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Review of the Day: The Boy Who Wouldn’t Share by Mike Reiss, illustrated by David Catrow

9780060591328 Review of the Day: The Boy Who Wouldnt Share by Mike Reiss, illustrated by David CatrowThe Boy Who Wouldn’t Share
By Mike Reiss
Illustrated by David Catrow
Harper Collins
$16.99
ISBN: 978-0-06-059132-3
Ages 4-8
On shelves now

Mike Reiss and David Catrow appear to be starting an unofficial picture book series of sorts. Wasn’t that long ago that I walked into a bookstore and found myself staring at an odd little concoction by the name of The Boy Who Looked Like Lincoln. That flipped the switch on my Weirdo Picture Book o’ Meter for a good week or so. I kept thinking back to that bizarre book with its strangely amusing premise. I mean, don’t get me wrong. The story was fun but everything you needed to know was in the title. Now Reiss and Catrow have a new "The Boy Who" book out, and at first you might accuse it of the Lincoln book’s crime. Take a gander at the cover of The Boy Who Wouldn’t Share and there sits as wizened, cantankerous, sour-faced a boy as has ever graced the cover of a tale for children. I admit it. It was love at first sight. Somehow this book manages to tell a story in rhyme (that most loathsome of storytelling techniques) that works in everything from toy trains to a blow-up Frankenstein doll. Most excellent.


Edward has a lot of toys. Tons really. And when his sister attempts to play with them, Edward appears out of nowhere to tell her, "IT’S MINE!" in no uncertain terms. Even his Slinky is off-limits, and in a fit of greedy pique the boy barricades himself behind his toys, a crazed smile upon his face. Of course, trapped within his own toys, Edward’s mother doesn’t see the boy at all… so she gives all the fudge she has to Claire. In a change of heart a now downtrodden Edward concedes that Claire may play with his toys if she likes. "And Claire, who did not hold a grudge, helped him out and gave him fudge." In the last panel the two peddle off into the sunset, Edward on his bike pulling Claire in his wagon behind.

The Grinch has nothing on Edward. Nothing. And illustrator David Catrow could give even the good Doctor of Seuss a run for his money when it comes to tight-faced scrooges. Actually, there are several times in this book when Catrow appears to be conjuring up Mr. Geisel. There’s something about the way Edward’s pinky lifts up delicately when he plucks his wizard’s hat from his sister’s head. Something about the ape-like curve of his upper lip. I can’t pinpoint it, of course, but Seuss would have found much to love in this book as well. Even Claire is a Little Cindy Lou Who of a gal, all sweetness and light and forgiveness. I’m sure that Catrow has been compared to Seuss time and time again, but this time the similarities seem intentional.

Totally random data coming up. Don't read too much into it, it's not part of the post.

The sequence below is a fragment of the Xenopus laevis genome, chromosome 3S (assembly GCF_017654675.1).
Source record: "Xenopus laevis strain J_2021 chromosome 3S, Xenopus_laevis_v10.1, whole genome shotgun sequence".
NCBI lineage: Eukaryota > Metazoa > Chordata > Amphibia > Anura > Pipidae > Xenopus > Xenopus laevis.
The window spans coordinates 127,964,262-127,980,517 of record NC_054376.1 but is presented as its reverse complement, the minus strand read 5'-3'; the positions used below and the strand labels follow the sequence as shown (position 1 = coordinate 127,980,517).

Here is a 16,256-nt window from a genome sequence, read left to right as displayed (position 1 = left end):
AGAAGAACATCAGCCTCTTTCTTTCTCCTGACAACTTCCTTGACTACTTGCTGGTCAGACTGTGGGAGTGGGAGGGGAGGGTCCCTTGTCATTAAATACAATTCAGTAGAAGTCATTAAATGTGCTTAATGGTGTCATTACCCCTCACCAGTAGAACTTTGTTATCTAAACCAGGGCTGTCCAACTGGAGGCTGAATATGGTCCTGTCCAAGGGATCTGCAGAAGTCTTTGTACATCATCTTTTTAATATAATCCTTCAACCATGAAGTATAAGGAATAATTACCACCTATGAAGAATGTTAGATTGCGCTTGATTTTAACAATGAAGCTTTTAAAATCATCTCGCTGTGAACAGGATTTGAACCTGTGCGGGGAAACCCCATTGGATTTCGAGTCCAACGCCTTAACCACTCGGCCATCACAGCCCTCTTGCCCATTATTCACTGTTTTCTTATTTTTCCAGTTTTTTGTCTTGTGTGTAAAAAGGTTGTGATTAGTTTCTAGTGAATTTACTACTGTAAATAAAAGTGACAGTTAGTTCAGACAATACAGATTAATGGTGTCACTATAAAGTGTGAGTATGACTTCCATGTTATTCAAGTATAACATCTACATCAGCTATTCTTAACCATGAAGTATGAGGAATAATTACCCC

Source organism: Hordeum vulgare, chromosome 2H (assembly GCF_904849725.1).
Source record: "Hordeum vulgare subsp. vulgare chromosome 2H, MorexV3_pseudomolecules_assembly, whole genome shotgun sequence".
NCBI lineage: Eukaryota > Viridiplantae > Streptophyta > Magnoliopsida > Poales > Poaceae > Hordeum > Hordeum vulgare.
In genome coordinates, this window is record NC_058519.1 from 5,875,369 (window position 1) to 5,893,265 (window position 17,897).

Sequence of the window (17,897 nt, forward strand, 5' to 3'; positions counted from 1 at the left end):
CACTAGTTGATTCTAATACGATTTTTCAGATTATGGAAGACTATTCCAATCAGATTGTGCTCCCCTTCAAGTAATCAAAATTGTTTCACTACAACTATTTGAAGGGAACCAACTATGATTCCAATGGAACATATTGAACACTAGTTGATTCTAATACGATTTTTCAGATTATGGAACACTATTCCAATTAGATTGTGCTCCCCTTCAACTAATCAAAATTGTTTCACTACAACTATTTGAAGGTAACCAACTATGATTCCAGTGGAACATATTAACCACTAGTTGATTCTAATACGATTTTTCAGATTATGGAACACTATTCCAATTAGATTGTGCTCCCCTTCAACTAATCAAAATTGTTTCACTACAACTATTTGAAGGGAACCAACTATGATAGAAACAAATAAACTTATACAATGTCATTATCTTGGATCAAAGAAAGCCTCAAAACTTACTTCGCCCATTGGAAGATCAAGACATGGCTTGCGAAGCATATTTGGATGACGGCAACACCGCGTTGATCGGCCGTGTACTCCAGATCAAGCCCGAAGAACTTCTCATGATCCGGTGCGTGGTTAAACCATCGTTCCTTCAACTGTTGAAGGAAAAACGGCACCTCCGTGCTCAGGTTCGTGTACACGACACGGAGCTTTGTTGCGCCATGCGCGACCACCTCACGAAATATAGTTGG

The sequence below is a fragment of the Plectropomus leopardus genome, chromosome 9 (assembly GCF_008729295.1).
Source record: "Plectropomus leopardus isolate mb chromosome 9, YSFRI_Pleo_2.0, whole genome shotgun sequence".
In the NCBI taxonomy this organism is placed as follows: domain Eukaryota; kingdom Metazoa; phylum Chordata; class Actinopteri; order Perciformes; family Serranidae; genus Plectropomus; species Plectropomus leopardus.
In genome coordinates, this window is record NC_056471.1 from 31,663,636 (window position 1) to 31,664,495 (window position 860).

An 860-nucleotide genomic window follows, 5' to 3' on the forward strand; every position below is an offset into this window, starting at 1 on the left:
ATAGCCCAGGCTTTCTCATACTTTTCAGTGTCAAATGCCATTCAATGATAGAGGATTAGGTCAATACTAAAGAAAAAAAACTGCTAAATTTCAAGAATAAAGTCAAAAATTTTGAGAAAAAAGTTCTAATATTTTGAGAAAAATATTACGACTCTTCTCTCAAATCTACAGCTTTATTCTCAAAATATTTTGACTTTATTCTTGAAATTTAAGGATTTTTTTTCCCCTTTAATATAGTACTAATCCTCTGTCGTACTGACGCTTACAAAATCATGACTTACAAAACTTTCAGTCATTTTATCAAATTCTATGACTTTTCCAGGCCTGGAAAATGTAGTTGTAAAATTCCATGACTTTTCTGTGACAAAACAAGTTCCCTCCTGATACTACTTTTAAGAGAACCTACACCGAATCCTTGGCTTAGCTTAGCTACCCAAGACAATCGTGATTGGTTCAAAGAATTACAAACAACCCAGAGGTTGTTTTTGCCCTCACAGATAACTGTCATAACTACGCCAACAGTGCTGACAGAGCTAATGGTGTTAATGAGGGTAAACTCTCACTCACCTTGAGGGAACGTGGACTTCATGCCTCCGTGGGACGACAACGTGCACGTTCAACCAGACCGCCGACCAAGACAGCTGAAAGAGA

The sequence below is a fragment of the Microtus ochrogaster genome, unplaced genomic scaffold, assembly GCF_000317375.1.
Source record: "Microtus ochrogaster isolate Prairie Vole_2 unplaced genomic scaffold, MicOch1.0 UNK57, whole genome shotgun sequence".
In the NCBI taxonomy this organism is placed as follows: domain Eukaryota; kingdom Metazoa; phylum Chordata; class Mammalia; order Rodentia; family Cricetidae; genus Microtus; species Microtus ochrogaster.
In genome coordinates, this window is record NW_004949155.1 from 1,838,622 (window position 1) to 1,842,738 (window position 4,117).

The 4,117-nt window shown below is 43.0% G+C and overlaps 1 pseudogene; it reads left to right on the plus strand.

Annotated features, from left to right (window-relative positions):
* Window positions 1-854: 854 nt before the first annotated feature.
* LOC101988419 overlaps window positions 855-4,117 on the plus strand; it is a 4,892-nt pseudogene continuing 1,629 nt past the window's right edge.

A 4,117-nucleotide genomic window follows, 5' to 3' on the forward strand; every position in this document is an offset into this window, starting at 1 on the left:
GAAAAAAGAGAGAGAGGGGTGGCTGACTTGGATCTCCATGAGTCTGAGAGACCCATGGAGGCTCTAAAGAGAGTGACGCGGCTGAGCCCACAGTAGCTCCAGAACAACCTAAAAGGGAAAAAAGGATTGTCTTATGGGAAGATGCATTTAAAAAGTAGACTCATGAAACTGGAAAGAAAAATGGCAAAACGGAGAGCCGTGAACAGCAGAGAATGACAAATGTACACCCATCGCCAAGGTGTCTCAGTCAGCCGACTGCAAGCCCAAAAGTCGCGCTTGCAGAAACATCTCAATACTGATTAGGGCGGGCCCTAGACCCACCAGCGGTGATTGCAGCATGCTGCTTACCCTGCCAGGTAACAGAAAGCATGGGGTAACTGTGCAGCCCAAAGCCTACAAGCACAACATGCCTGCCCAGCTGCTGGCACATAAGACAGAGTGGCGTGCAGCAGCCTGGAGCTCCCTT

Ironically, The Boy Who Wouldn’t Share is coming out at about the same time as David Shannon’s similarly toy-centric title Too Many Toys. Both books harbor a love of classic games and puzzles too. You won’t find any Gameboys or Dance Dance Revolution sets clogging up these kids’ closets. No, clearly the artists are fans of Tinker Toys, Lincoln Logs, Legos, and Slinkys galore. And frankly, that makes the most sense. It’s not as if these toys don’t sell these days anyway, and there’s no faster method of dating yourself than to include the latest gizmos and gadgets on your pages. This is not to say that Catrow doesn’t include some slightly newer items, as with skateboards and the like. But the exclusion of the electronic world is done with a clear intent. It may be fantastical, but there are probably a lot of parents out there who’d love to have a kid like Edward, completely content with his rocking horse and jack-in-the-box.

Author Mike Reiss gets away with his rhymes, thank heavens. Catrow tends to be paired with authors that know their way around a pleasant bit of well-scanned verse (example: Karen Beaumont and her lovely I Ain’t Gonna Paint No More!). The story works out well enough. The Edward’s change of heart does seem to come out of left field, though, which is odd. And on a personal level, I was a little disappointed to find Edward’s humanity at the end of the book because I think a series of picture books in which the boy works through several of the Seven Deadly Sins would be divine. Clearly we’ve already covered Greed. How about Sloth, as in The Boy Who Wouldn’t Play Outside or Gluttony in The Boy Who Wouldn’t Stop Eating? I just find his unappealing nature so supremely appealing.
 
But come on! Greedy little boys that resemble dried limes make for fabulous storytimes. Pair this pup with Shannon’s Too Many Toys and you’ll have one heckuva storytime. Reiss and Catrow are just about hitting their stride these days. A couple more books together and we’ll see just how original and goofy they truly can get. Greed never looked so good.

Misc: Want to see if you’re gonna like it?  Look inside!

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Elizabeth Bird About Elizabeth Bird

Elizabeth Bird is currently New York Public Library's Youth Materials Collections Specialist. She has served on Newbery, written for Horn Book, and has done other lovely little things that she'd love to tell you about but that she's sure you'd find more interesting to hear of in person. Her opinions are her own and do not reflect those of NYPL, SLJ, or any of the other acronyms you might be able to name. Follow her on Twitter: @fuseeight.

Comments

  1. Adam Rex says:

    You’ve read their Christmas books, right? Nobody carries off a long rhyme like Reiss.
    And what do you mean, “most loathsome of storytelling techniques?!”

  2. Fuse #8 says:

    Poetry books don’t count, sweetie. I’m talking about all the pseudo-Seusses out there. Note to self: Start band called The Pseudo Seusses.